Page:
Clearfield Progress (Newspaper) - November 19, 1966, Clearfield, Pennsylvania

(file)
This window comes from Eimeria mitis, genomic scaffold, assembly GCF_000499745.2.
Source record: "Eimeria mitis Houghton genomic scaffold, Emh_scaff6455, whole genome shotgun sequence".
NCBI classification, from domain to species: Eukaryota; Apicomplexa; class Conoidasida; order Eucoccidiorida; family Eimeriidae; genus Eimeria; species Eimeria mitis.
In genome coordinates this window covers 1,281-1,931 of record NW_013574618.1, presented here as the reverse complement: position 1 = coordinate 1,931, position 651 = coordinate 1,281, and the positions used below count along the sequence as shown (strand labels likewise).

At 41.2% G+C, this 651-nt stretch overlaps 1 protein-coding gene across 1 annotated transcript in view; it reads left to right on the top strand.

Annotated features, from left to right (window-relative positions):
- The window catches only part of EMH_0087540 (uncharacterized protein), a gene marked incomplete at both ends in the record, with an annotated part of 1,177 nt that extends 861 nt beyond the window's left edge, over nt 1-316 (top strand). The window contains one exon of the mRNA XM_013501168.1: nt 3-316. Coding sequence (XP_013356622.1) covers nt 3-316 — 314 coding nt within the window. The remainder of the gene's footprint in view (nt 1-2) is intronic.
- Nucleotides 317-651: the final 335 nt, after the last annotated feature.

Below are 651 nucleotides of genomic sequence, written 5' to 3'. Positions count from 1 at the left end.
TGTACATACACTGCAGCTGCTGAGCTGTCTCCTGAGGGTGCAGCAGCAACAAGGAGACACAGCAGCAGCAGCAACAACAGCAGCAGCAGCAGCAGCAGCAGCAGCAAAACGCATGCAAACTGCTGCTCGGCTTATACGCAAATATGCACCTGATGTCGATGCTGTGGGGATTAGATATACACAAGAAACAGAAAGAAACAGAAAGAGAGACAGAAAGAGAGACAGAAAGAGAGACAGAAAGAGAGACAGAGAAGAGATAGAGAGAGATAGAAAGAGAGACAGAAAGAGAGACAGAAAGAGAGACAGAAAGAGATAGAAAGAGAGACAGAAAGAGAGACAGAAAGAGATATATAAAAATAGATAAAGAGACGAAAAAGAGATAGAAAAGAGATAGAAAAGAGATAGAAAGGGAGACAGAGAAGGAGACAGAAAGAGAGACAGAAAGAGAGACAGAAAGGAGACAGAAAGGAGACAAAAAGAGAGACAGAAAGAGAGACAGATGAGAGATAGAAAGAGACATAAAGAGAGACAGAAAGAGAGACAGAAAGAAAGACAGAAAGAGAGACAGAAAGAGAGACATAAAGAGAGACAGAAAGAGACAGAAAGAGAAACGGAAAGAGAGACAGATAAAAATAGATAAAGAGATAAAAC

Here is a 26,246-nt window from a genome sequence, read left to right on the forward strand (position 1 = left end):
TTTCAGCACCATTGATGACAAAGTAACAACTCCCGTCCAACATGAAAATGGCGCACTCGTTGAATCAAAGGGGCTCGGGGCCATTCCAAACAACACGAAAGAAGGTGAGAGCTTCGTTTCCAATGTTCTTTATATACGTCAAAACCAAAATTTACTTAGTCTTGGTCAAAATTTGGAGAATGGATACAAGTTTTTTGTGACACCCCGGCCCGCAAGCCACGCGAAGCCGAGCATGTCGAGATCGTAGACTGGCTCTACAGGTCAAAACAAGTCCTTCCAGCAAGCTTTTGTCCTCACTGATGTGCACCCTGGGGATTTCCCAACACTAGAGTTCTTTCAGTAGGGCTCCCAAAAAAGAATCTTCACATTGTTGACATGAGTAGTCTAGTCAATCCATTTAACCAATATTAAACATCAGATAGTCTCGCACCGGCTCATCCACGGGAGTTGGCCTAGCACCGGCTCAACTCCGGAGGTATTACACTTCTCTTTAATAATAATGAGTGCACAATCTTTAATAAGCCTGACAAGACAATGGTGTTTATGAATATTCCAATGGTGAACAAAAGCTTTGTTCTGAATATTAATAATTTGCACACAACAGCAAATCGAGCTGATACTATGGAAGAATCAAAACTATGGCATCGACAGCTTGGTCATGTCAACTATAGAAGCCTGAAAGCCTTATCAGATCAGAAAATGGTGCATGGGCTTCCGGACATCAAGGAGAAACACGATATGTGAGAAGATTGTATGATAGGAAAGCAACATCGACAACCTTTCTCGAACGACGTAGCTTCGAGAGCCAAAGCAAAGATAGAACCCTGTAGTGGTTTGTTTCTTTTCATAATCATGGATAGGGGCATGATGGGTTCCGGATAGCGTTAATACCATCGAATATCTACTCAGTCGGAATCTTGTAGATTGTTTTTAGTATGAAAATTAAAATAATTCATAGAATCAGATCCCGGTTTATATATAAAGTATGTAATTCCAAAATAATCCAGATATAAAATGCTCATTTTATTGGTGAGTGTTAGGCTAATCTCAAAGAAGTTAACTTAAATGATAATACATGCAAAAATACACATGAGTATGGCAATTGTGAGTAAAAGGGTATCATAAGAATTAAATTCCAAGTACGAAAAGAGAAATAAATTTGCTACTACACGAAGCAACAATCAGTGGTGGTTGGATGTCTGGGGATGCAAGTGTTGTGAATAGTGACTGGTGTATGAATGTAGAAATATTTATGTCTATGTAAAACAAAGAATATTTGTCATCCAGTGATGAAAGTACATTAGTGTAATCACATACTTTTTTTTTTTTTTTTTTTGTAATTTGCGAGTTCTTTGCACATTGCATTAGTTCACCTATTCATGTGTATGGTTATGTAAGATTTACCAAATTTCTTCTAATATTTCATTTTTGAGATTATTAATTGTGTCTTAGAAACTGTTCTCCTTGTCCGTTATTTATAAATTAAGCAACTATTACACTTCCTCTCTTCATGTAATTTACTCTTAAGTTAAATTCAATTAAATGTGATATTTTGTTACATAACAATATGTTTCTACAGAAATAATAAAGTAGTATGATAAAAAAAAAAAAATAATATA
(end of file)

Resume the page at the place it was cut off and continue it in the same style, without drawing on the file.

Today's Chuckle , Overheard on pay-day: "I have enough money to pay my taxes. What I need now is something to live on." Reader's Tip All-Central Counties 'selections are on Page 6. Vol. 60 - No. 273 Our 56th Year Clearfield, Curw'ensville, Philipsburg, Moshannon Valley, Pa., Saturday, November 19, 1966 15,155 Copies Daily 32 PAGES TODAY Christmas Lull i n Viet Wa r Heads for Texas. Shafer President Leaves L??ks 7� Hospital Today By WALTER R. MEARS 1 WASHINGTON (AP) - President Johnson checks out of the hospital today and heads for his Texas ranch to work, rest and recover from the dual operation he underwent Wednesday. "He has the usual aches and pains of any postoperative period," said White House aide George Christian. "Other -;-- ," �� than that, he feels fine." Johnson got the go-ahead from his doctors Friday for the flight back to Texas. "They are quite pleased that he is going to the ranch and get some rest,'1 said press secretary Bill D. Moyers. The. President plans to leave his $45-a-day suite at Bethesda Naval Hospital in suburban Maryland about mid-day, going directly to Andrews Air Force Base, Md., to board the presidential jet without stopping at the White House. The medical team assembled for .the presidential operation was breaking up, its members heading home less than four days after the surgery in which they removed a small growth from Johnson's throat and repaired an incisional hernia on the right side of his abdomen. The hernia erupted in the scar left by Johnson's gall bladder operation Oct. 8,1965. That operation had kept him in the Bethesda hospital for 13 days. This time Johnson spent only Please Turn to Page 10, Col. 3 Paul M. Smith, County Official, Dies at Age 62 Headed Civil Defense Since 1964; Served As Teacher, Coach Catholics Get Choice On GoVernor-f/ecf Appointing Young Men to Key Jobs HARRISBURG (AP) - Gov. -elect Raymond P. Shafer has chosen men for about half of his major cabinet posts, So far, he is emphasizing youth and also selecting those who played key roles in his campaign. Of the five men appointed so far, two are the youngest ever to serve in their posts. They are Robert G. Bartlett, 35, of Bethlehem, secretary of the Department of Highways, and William G. Sehnett, 36, of Erie, the attorney general. Only one appointee, H. Beecher Charmbury, 52, who was renamed secretary of mines and mineral" industries, is over 40: The others named are Arthur F. Sampson, 40,,of Erie, secretary of the administration, and Jack L. Conmy, 34, of Scrahton, press secretary and coordinator of news. Conmy took a leave of absence from his job as Gov. Scranton's press secretary to serve as Shafer's press secretary during the last seven weeks of the campaign. Sampson left his post as deputy secretary of Property and Supplies in the Scranton Administration to become campaign coordinator for the Republic state ticket. Sennett served as Shafer's assistant in the Lieutenant Governor's Office and also worked closely with him in the campaign. His appointment to attorney general surprised many Capitol Hill observors who thought he Please Turn to Page 10, Col. 6 CLEARING WORK AT DAM - Equipment works in foreground and brush fires burn in background at Cur* wensville Dam where additional acreage is being clear- ed for a bigger recreation lake. Nittany" Timberlands', Inc., of Clearfield is doing the work under government contract. See Other Picture,'Page 10.- (Progress Photo) As Fresh Fighting Breaks Out... Cambodian Soldiers invade Viet Nam Farming town PauT M. JSmithV:fr2, Clearfield County's civil defense, director and a former' teacher in the Clearfield Area Schools, died in the Clearfield Hospital at 7:15 ,p. m. Friday. He had been in poor health for the past several months. Mr. "Smith, who resided at 418 West Locust St., had headed civil defense activities in Clearfield County since February 1964. Prior to that he had taught in the Clearfield Area High School for 33 years until his retirement Nov. 1, 1963. Mr. Smith was born at Ship-pensburg Jan. 31, 1904, the son of Roland B. and Blanche (Long) Smith. He was graduated from Shippensburg State College with a bachelor of science Please Turn to Page 10, Col. 1 Curwensville Stores Announce Winners CURWENSVILLE - Winners of cash awards totaling $100 given by participating merchants in the Cash Awards Day promotion at Curwensville were announced today. T h e program will continue over the next five weeks with $100 given weekly. Top award of $50 was won by the holder of coupon number 058108. Five awards of $10 each go to the holders of coupons bearing the following numbers: 046905, 069328, 069102, 092491 and 068832. Awards must be claimed before next Friday at either Robi-son Printing Co. or Buzzard's Store. Any prizes not claimed will be included in the ensuing week's awards program. By JOHN D. MC CLAIN WASHINGTON (AP) - U.S. Roman Catholics now must decide for themselves -whether to eat meat on Fridays. But if they decide to discontinue the 1,000-year-old tradition of Friday abstinence, they are urged strongly by their bishops to substitute some other form of voluntary penance. In an historic decree ' announced Friday night, the National Conference of Catholic Bishops released the nation's 45 million Catholics from mandatory Friday abstinence on most Fridays of the year. The change is effective Dec. 2 -- the first Friday of Advent - but since in most dioceses the no-meat rule is lifted on the day after Thanksgiving, most U.S. catholics may join fellow churchmen in France, Italy and Canada in eating meat next Friday. French, Italian and Canadian bishops freed Catholics in those countries from the rule of abstinence earlier this year. Their action was authorized by Pope Paul VI and the Vatican Council.. The U.S. bishops, winding up an extraordinary meeting of the �national conference, made several exceptions to their decree. They said Catholics still must abstain and fast - limit the consumption of food in general Please Turn to Page 10, Col. 2 District Presbytery To Meet Tuesday In Clearfield Church The Presbytery of Huntingdon will hold its regular stated meeting in the First United Presbyterian Church of Clearfield Tuesday at 9:30 a.m. Approximately 70 United Presbyterian Churches will be represented by their ministers and Elder Commissioners. The meeting will open with a devotional service by the Rev. William Chegwin, director of Bethany Parish. Various items of Presbytery business will be conducted according to -the docket adopted by the Council. The Rev. Francis E. Stetler, minister at Pine Grove Mills, is Moderator of Presbytery this year. Luncheon will be served at noon in Westminster Hall by a committee Please Turn to Page 10, Col. 6, By ROBERT TUCKMAN SAIGON, South Viet Nam (AP) - Uniformed Cambodian soldiers crossed the border into South Viet' Nam, invaded a farming community and fought a brief battle with Vietnamese militiamen near the frontier, a Vietnamese military Spokesman charged today. He said 50 Cambodian soldiers penetrated- 500 yards inside" Vietnamese territory late Friday, kidnaped a Vietnamese civilian and stole .14 cattle. They, returned into Cambodia after a short clash with a local militia unit near the frontier, the spokesman said. The border-crossing was announced, as fresh fighting broke out this afternoon in War Zone C between, units of the U.S. 25th Infantry- "Division �� and en- trenched. Viet Cong. The fighting erupted. a few hours after Guam-based B52 bombers staged two raids today on Viet Cong, positions, in. War Zone C about 60 miles northwest of Saigon, i � The giant. Straloforts, in a third raid today, also bombed North Vietnamese training areas and gun positions 20 miles northwest of Plet"D|gr?fig~Spe- cial Forces camp in the central highlands. Except for the new fighting in the War Zone C sector in' Tay Ninh Province, * only minor ground action was reported. For a ninth consecutive day, monsoon- rains and low ceilings sharply cut U.S. air strikes over North Viet Nam. Please Turn to Page 10, Col. 7 Lawrence Unchanged PITTSBURGH (AP) - Former Gov. David L. Lawrence remained in a coma today at Presbyterian - University Hospital. There has been no change ill his condition since suffering a heart attack and irreparable brain damage two weeks ago. Doctors say there is no hope of survival for the 77-year-old political leader. Penn State Study Done in County On Mine Water Why do some coal strip mines produce acid waters potent enough to kill all life of a stream while other mines yield waters clean enough to drink?' In the answer to this question may lie the clues to prevention and treatment of acid mine waters, according to geologists at The Pennsylvania State' University, Frank T. Caruccio, research assistant, and Dr. Richard R. Parizek, assistant professor, who are working on the puzzle under a grant from the Coal Research Board of Pennsylvania. The approach to the problem has two phases: collecting and analyzing all the types of rocks found,.in different strip mines; and sampling water from streams and deep wells in these areas. The geologists are attempting to relate water quality with the rock type through which the water flowed. Please Turn to Page 10, Col. 2 Cloudy and colder tonight with diminishing winds, low in the 20s. Fair with little temperature change Sunday. Sunrise 7;05-Sunset 4:50 Clearfield River Level Friday 7 p. m. - 5.50 feet (stationary); Today 7 .a. m. ~- 5.45 feet (falling). Clearfield Weather Friday low 34; high 54; Overnight low 34. } MM - State Airport . Friday low 40; high 57; Overnight low 30. NEW CLEARFIELD POLICEMEN Donald D. Cutler, left, and Charles Rumfola Jr., center, are; sworn;in by/yiiayor.Edy/ard-A.vClark as they started work on the borough police force Friday. The' t^o ranked highest in the civil service examination given recently and were named to the force by borough council Thursday night. BLOODMOBILE iw wiiei.vivii* GIVE BLOOD Peace Essay Contest pi nnffiDRII F The president of the Clearfield UUIt3VUUILL Lions Club today advised possi- BE A DONOR ble entrants in the Lions $50,000 f%i nnFllAODII f Peace Essay Contest they have Kl UUUIYIUdILl only three weeks remaining in "��'"Wwmii which to submit their essays. � j has been serving ln.,viet , , . , Nam since September and re- Hints From Heloise ...... 9 cenUy recdved hig second good Comics ................. 11 conduct medal. News From Around World 3 The award is for the period Sports ................... 6 from January 1963, to the pres- Obituaries .............. 10 ent time- Hospital News ........ 2, 3 Sgl. Kephart is married to _ i n i .the former Melvina Henry and Editorial, Columns ...... 4 they arg ^ parents of three Today in History ........ 3 children: Wendy three, Sherry School News ............. 7 two and Dewaine Jr., nine Church News ............ 5 months. Highway Dept. Jo Study Paths for New Rt. 219 HARRISBURG - Initial steps have been taken by the State Highway Department to survey "corridors" for Route 219 from Ebensburg north to the New York State line. The Department was authorized by the State Highway Commission to begin the study "so we can be ready if and when additional financing is available," Highway Secretary Henry D. Harral said. Harral also is chairman of the commission. The study would begui at the Route 22 junction at Ebensburg. Connections would be provided to the Keystone Shortway and Route 119, where a common route is planned to take traffic north to the New York State line. A study already is under way in this area to determine where Routes 119 and 219 will join. Plans are not advanced sufficiently to determine where this connection will be provided. The Department engineers are working on a location to upgrade Routes 119 and. 219 by using the same corridor. Swinging Route 119 to the east alone the proposed Punxsutawney Bypass and shifting Route 219 to the west from McGees Mills would bring the two highways together southwest of Luthersburg so that the Please Turn, to Page 10, Col. 6 Air Silence Indicated By Rusk No Indication Given By Other Side On Consequences By SPENCER DAVIS WASHINGTON (AP) - Secretary of State Dean Rusk has indicated the United, States, is i holding open the possibility that a silence in the ground war in ; Viet Nam will be matched by a \ silence in the air war,- at leas* \ for Christmas and the lunar i' New Year.., . But Rusk added at a news . conference Friday: "I would not want to hold out the expectation that a prolonged pause in the bombing might occur.'! He said there have, been no indications from the other side as to what would happen if the bombing were .stopped. But he drew a distinction between' the idea of a general pause - like the one that lasted 37 days over the last Christmas season - and what might happen this Christmas. Carefully emphasizing . his-words; Rusk said' that what might happen during such spe-* cial days as Christmas andt the, Tet - lunar NewYear - periodf would depend on the South Viet-i namese and to some extent on/ the Viet Cong, the Communist' guerrillas. , The Tet, which covers a three-day period in the second week of February, ushers < in . the' "Year of the Sheep" in the' Chinese lunar calendar. At his first news "conference, in? two months, Rusk avoided taking flat position against a'holi-7 day truce provided the other side stopped shooting. But he did rule- out any;�. one-sided gesture by the United State's; to ;stop bombing North. Viet�vNam with-; out some 'assurance of recipro-.; cal action. - " Rusk said' the military prob-. lem as to be faced in South Viet Nam "solely'due to the fact that;; the other side has not been will-' ing to undertake serious-discus-- sions or to come to, the confer-' ence table, or to engage in a-conference or to start making; peace." On another subject, the secre-.-tary put Czechoslovakia -on notice that relations with the Unit- ed States would be affected if; there is not a speedy solution to;: the case of Vladimir Kazan'-Ko- * Please Turn to Page 10, Col. 7 Olanta Woman, 22, In Serious Condition;! Found Along Highway OLANTA - A young Olanta' woman is listed in serious condition at the Clearfield Hospital where'' she was admitted last1 night after she was found lying; along Route 453 near here, apT parently the victim of a traffic. accident. Mrs. Mary Louise Smith, 22^ suffered head and chest! injur-j| ies and multiple bruises of the:: arms and legs. .' ;| State police are continuing Please Turn to Page 10, Col.'in Trust Company Hits !! Yule Savings Record : The Clearfield Trust Company | hit a new high this year in its;-. Christmas savings program. On Thursday the bank^ mailed checks to 1,300 depositors. They ; totaled $113,538. ; A spokesman for the bank-f said this was the highest! amount ever received by menu 4". bers of the Christmas Savings Club. In Moon Landing She Search ... Lunar Orbiter Sweeps On After Sending Top Pictures By RALPH DIGHTON PASADENA, Calif. CAP) -America's Lunar ,.0rb\tcr 2 swept on toward new scientific goals today after radioing the most valuable .pictures yet in the nation's vsjsarch ; foisafe landing site&oin^he'.mopn.'' , The spacecraft's first photograph - snapped Friday morning and released by the National Aeronautics and Space Administration Friday night - showed a broad crater-pocked equatorial plain flat enough for' upcoming Apollo vehicles to land on without tipping over. There was a possibility, how* ever, that the area was so pitted by small'craters that it would, hot serve as a prime target for astronauts expected to fly to the moon within the next two or three years. "Roughness may be a limiting factor," Dr. Thor Karlstrom, of the U.S. Geological Survey at Flagstaff, Ariz., told a news Veterans To Report Members of the Clearfield American Legion firing squad and color guard have been asked to report to the post home twice Monday to participate in military funeral services. They are to report at 8 a. m. for the services for Leo Duckett and at 1 p. m. for the services for James Rowland. Both men died Friday. Mr. Rowland was a member of the firing squad. conference at Jet Propulsion Laboratory. He said the photographed area, in the dry Sea of Tranquility, on the lunar equator, was not considered as promising as some of the other 13 potential landing sites Lunar Orbiter 2 will scan during the coming week. Nonetheless, he said, the three photographs, snapped at a height of 30 miles, are the most valuable yet of the lunar terrain. Their detail, showing craters as small as three feet across, far exceed details in photographs made by ailing Lunar Orbiter 1 in August and by the Please Turn to Page 10, Col. 3 Big Market, Little Expense Do you have a house for rent? Now's your chance to find an occupant, There must be a. big market right now for rentals because this advertiser told us: "I got 35 to 40 calls." Cash in now by letting those folks know of your rental through a low-cost Progress Classified Ad. CLEARFIELD: 4 room house, bath. For more information phone 765-4295 after 4 p. m. To Buy, Sell, Rent, Trade, Use The Progress Classified Ads , Phone Clearfield 7S5453S Or Your Nearest Progress.. Office.